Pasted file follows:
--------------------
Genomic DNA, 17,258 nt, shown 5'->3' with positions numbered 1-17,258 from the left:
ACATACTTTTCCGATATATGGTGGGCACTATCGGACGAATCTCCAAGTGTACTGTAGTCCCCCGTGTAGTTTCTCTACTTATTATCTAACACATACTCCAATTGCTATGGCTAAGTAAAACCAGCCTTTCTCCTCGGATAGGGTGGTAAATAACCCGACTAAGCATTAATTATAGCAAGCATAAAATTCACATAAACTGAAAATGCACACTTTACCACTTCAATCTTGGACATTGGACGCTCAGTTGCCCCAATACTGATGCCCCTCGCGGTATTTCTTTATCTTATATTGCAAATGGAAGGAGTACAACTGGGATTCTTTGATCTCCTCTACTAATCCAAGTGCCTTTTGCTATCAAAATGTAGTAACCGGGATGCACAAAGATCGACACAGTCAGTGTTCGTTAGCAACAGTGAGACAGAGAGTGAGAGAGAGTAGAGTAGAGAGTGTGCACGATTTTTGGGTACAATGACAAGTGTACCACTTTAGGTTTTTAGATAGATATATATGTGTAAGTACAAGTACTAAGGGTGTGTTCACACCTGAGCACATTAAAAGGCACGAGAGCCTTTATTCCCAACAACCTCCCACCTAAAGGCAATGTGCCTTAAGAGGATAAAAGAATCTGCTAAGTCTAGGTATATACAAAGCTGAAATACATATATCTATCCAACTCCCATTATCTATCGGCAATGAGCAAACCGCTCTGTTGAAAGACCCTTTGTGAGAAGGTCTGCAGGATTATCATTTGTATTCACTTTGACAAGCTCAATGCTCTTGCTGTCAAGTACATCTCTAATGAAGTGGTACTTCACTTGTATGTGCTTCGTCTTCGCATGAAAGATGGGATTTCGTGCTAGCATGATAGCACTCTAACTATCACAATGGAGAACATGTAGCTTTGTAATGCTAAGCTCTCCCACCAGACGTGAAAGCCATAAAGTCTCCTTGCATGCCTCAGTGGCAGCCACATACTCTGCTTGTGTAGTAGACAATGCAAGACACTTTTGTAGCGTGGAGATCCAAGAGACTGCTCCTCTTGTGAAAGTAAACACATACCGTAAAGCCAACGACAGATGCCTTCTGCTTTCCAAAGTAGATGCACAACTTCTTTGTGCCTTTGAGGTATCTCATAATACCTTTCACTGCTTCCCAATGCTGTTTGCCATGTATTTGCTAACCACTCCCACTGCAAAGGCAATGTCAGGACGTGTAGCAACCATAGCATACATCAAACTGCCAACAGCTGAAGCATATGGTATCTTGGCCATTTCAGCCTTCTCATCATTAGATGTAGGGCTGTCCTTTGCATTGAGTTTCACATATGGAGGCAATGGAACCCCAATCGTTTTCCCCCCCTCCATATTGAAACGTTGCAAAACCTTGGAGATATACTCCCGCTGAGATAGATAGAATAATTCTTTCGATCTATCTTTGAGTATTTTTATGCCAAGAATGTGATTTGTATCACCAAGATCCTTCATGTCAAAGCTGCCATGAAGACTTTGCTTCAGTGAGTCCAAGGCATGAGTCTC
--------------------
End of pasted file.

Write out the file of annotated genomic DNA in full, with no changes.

Genomic DNA, 17,258 nt, shown 5'->3' with positions numbered 1-17,258 from the left:
ACATACTTTTCCGATATATGGTGGGCACTATCGGACGAATCTCCAAGTGTACTGTAGTCCCCCGTGTAGTTTCTCTACTTATTATCTAACACATACTCCAATTGCTATGGCTAAGTAAAACCAGCCTTTCTCCTCGGATAGGGTGGTAAATAACCCGACTAAGCATTAATTATAGCAAGCATAAAATTCACATAAACTGAAAATGCACACTTTACCACTTCAATCTTGGACATTGGACGCTCAGTTGCCCCAATACTGATGCCCCTCGCGGTATTTCTTTATCTTATATTGCAAATGGAAGGAGTACAACTGGGATTCTTTGATCTCCTCTACTAATCCAAGTGCCTTTTGCTATCAAAATGTAGTAACCGGGATGCACAAAGATCGACACAGTCAGTGTTCGTTAGCAACAGTGAGACAGAGAGTGAGAGAGAGTAGAGTAGAGAGTGTGCACGATTTTTGGGTACAATGACAAGTGTACCACTTTAGGTTTTTAGATAGATATATATGTGTAAGTACAAGTACTAAGGGTGTGTTCACACCTGAGCACATTAAAAGGCACGAGAGCCTTTATTCCCAACAACCTCCCACCTAAAGGCAATGTGCCTTAAGAGGATAAAAGAATCTGCTAAGTCTAGGTATATACAAAGCTGAAATACATATATCTATCCAACTCCCATTATCTATCGGCAATGAGCAAACCGCTCTGTTGAAAGACCCTTTGTGAGAAGGTCTGCAGGATTATCATTTGTATTCACTTTGACAAGCTCAATGCTCTTGCTGTCAAGTACATCTCTAATGAAGTGGTACTTCACTTGTATGTGCTTCGTCTTCGCATGAAAGATGGGATTTCGTGCTAGCATGATAGCACTCTAACTATCACAATGGAGAACATGTAGCTTTGTAATGCTAAGCTCTCCCACCAGACGTGAAAGCCATAAAGTCTCCTTGCATGCCTCAGTGGCAGCCACATACTCTGCTTGTGTAGTAGACAATGCAAGACACTTTTGTAGCGTGGAGATCCAAGAGACTGCTCCTCTTGTGAAAGTAAACACATACCGTAAAGCCAACGACAGATGCCTTCTGCTTTCCAAAGTAGATGCACAACTTCTTTGTGCCTTTGAGGTATCTCATAATACCTTTCACTGCTTCCCAATGCTGTTTGCCATGTATTTGCTAACCACTCCCACTGCAAAGGCAATGTCAGGACGTGTAGCAACCATAGCATACATCAAACTGCCAACAGCTGAAGCATATGGTATCTTGGCCATTTCAGCCTTCTCATCATTAGATGTAGGGCTGTCCTTTGCATTGAGTTTCACATATGGAGGCAATGGAACCCCAATCGTTTTCCCCCCCTCCATATTGAAACGTTGCAAAACCTTGGAGATATACTCCCGCTGAGATAGATAGAATAATTCTTTCGATCTATCTTTGAGTATTTTTATGCCAAGAATGTGATTTGTATCACCAAGATCCTTCATGTCAAAGCTGCCATGAAGACTTTGCTTCAGTGAGTCCAAGGCATGAGTCTC